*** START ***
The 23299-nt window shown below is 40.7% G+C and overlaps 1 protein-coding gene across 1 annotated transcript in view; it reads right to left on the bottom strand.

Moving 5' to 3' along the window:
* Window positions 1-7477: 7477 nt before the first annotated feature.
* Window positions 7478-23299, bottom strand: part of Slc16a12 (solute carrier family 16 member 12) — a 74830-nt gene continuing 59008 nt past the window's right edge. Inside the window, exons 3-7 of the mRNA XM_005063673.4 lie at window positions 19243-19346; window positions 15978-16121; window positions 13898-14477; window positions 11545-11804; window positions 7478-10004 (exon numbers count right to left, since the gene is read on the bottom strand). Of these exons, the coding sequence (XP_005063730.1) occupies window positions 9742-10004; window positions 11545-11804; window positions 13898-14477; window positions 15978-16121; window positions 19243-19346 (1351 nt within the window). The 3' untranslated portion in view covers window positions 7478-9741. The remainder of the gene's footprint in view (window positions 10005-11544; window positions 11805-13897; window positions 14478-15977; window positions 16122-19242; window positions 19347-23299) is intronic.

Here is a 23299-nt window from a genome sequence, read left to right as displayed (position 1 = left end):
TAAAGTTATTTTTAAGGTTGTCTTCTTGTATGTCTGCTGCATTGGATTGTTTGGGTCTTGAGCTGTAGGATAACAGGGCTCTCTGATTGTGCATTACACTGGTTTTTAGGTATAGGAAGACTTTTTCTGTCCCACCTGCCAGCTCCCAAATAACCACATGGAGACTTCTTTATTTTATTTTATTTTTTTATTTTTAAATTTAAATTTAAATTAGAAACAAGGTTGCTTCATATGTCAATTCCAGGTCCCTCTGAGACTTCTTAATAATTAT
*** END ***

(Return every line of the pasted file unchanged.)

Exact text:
The 23299-nt window shown below is 40.7% G+C and overlaps 1 protein-coding gene across 1 annotated transcript in view; it reads right to left on the bottom strand.

Moving 5' to 3' along the window:
* Window positions 1-7477: 7477 nt before the first annotated feature.
* Window positions 7478-23299, bottom strand: part of Slc16a12 (solute carrier family 16 member 12) — a 74830-nt gene continuing 59008 nt past the window's right edge. Inside the window, exons 3-7 of the mRNA XM_005063673.4 lie at window positions 19243-19346; window positions 15978-16121; window positions 13898-14477; window positions 11545-11804; window positions 7478-10004 (exon numbers count right to left, since the gene is read on the bottom strand). Of these exons, the coding sequence (XP_005063730.1) occupies window positions 9742-10004; window positions 11545-11804; window positions 13898-14477; window positions 15978-16121; window positions 19243-19346 (1351 nt within the window). The 3' untranslated portion in view covers window positions 7478-9741. The remainder of the gene's footprint in view (window positions 10005-11544; window positions 11805-13897; window positions 14478-15977; window positions 16122-19242; window positions 19347-23299) is intronic.

Here is a 23299-nt window from a genome sequence, read left to right as displayed (position 1 = left end):
TAAAGTTATTTTTAAGGTTGTCTTCTTGTATGTCTGCTGCATTGGATTGTTTGGGTCTTGAGCTGTAGGATAACAGGGCTCTCTGATTGTGCATTACACTGGTTTTTAGGTATAGGAAGACTTTTTCTGTCCCACCTGCCAGCTCCCAAATAACCACATGGAGACTTCTTTATTTTATTTTATTTTTTTATTTTTAAATTTAAATTTAAATTAGAAACAAGGTTGCTTCATATGTCAATTCCAGGTCCCTCTGAGACTTCTTAATAATTAT